Buffalo State Students and reenactors at Old Fort Niagara

What It Means to Be Human

Anthropology is much more than stones and bones. Although anthropology is often associated with faraway places and remote excavations, anthropologists are increasingly involved in research on such topics as education, health, food, migration, sport, cultural identity, and other pressing issues in contemporary societies.

The study of anthropology provides a broad-based approach to the understanding of human culture, past and present, and human biology. The anthropological perspective is global, is holistic, and involves considerable time-depth. 

Anthropology Primary Subdivisions

  • Archaeology 
  • Biological anthropology
  • Cultural anthropology
  • Linguistics

Career Paths

Most non-teaching jobs in anthropology are in the areas of: archaeology, applied anthropology, public anthropology, environmental anthropology, and medical anthropology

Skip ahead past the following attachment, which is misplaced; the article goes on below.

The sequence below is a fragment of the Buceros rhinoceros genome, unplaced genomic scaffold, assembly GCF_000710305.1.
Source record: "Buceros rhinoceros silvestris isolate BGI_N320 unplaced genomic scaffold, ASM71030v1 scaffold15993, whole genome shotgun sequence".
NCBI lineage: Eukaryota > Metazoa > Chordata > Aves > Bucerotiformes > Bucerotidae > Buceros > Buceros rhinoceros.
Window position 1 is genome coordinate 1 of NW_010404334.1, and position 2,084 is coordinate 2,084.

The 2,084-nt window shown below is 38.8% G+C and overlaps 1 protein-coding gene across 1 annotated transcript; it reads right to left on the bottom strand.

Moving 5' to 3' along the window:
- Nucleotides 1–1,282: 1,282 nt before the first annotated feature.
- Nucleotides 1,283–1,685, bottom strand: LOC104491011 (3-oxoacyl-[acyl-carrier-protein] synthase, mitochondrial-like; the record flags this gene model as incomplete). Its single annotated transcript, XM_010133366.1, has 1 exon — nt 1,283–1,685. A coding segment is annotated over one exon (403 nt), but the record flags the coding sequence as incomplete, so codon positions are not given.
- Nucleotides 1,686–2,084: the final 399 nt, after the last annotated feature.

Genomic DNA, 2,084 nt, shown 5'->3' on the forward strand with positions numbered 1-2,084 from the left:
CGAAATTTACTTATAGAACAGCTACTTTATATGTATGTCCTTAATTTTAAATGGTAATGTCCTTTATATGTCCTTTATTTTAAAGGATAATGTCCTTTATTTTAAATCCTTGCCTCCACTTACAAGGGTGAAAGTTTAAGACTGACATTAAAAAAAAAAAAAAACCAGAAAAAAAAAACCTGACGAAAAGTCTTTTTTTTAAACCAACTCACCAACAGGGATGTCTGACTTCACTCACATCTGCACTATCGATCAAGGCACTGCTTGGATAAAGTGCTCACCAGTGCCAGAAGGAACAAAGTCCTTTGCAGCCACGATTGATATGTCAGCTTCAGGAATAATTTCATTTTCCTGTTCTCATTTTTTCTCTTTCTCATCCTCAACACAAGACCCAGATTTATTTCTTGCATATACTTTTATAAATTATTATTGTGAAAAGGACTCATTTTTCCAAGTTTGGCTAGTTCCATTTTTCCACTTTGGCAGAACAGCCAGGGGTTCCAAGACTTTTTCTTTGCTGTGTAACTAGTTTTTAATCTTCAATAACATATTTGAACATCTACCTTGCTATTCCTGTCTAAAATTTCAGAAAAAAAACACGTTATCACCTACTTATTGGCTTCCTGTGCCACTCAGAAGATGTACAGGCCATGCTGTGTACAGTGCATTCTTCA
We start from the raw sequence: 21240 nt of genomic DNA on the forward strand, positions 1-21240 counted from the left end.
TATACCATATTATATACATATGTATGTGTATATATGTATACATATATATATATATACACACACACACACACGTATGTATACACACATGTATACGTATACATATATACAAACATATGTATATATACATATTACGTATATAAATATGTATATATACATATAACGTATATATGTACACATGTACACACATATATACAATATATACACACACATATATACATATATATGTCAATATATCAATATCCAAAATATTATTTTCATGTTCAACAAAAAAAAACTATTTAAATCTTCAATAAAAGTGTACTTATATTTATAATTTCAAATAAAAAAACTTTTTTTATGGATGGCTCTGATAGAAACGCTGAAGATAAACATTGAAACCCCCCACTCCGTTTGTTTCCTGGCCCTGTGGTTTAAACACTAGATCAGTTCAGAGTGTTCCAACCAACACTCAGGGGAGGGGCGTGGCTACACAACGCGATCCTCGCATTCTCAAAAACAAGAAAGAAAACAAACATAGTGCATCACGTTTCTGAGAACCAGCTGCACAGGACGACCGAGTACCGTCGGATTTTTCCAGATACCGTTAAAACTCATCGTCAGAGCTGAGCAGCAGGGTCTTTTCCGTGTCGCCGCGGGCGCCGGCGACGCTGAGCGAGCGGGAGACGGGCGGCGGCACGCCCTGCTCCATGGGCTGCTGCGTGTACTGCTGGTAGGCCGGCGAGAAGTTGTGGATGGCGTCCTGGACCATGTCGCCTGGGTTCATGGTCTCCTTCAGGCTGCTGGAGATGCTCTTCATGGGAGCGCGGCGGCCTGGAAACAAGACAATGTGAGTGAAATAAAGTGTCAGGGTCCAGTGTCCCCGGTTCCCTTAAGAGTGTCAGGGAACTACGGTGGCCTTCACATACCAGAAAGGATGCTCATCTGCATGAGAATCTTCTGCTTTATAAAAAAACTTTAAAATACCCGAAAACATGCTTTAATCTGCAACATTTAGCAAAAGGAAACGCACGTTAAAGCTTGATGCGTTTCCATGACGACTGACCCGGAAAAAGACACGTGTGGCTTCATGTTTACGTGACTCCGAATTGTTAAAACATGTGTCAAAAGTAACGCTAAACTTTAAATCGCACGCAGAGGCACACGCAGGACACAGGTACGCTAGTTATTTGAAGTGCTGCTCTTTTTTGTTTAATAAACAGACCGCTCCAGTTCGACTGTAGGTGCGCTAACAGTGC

Anthropology Careers


Recent Graduates' Employment

  • Buffalo Museum of Science
  • Coalition for Economic Justice/Jobs with Justice
  • Planned Parenthood
  • Buffalo History Museum
A primate in a tree

Our Programs

The department offers a B.A. degree and a minor in anthropology. The department also hosts two interdisciplinary minors, forensic anthropology—the techniques for recovery and analysis of human remains for legal purposes—and Indigenous Studies—an in-depth focus on the cultures, histories, languages, literature, and contemporary issues of the Indigenous cultures of North, Central, and South America.

Explore Our Programs

Our Faculty

Our tenured faculty members are supplemented by adjunct instructors each semester to teach courses in three of the four fields of anthropology: archaeology, biological anthropology, and cultural anthropology. 

Meet Our Faculty

Dr. Maguire and students on Bengal Dare to Care Day.